We received a letter from the high school that our daughter is eligible for a membership in NSHSS (National Society of High School Scholars). Is this worth the money? Should we do it?
No, it is not really that prestigious or exclusive—everyone you know got the same invitation letter. No, it isn’t really a honor—invitations were sent out to most students regardless of actual achievements. And no, you shouldn’t pay money for it because everyone in the field of higher education know this is really a scam.
Why do these “honor programs” exist?
So why is the National Society of High School Scholars or the Who’s Who of American High School Students letter an annual source of frustration for me and others who help teens and their families with college admission? These companies (and others like them) do an excellent job of marketing to the hopes and fears of parents.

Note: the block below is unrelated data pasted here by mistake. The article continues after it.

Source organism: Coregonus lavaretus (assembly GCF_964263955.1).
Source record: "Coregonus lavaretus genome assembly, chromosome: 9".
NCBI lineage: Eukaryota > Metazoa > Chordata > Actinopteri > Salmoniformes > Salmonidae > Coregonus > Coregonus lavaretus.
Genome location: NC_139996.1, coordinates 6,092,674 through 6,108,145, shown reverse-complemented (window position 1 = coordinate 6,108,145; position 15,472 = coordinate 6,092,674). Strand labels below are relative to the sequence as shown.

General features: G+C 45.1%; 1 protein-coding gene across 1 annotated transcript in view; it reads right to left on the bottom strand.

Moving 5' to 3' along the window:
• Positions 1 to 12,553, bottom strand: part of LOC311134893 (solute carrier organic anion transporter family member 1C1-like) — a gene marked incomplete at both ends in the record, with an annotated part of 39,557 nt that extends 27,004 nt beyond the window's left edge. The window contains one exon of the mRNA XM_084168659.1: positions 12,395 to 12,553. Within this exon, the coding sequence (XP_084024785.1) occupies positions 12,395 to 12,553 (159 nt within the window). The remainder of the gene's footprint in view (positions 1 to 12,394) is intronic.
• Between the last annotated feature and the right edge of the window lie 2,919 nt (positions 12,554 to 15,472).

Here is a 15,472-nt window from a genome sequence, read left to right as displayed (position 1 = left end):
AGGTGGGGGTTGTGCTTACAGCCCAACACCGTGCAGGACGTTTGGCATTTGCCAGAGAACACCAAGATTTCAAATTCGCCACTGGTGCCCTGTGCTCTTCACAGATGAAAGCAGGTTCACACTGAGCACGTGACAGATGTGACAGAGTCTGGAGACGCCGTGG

“Acceptance” letters often come on fancy letterhead with gold seals and extra inserts proclaiming the prestige and opportunity of their offer. Who doesn’t want their child to be recognized? And too often parents and students want to jump at any opportunity to stand out when it comes to college admission.
Unfortunately these “awards” are no more than a purchased database of high school names and addresses looking to sell their accolades.
Can I list this as an award / honor on my college applications?
You shouldn’t. Colleges are not impressed with “awards” you have bought yourself.
Colleges want to see what you have DONE. If you have earned recognition for doing something, it is worth noting on your applications. But Who’s Who or NSHSS don’t ask you to DO anything other than pay for the privilege.
But what about the benefits they mention?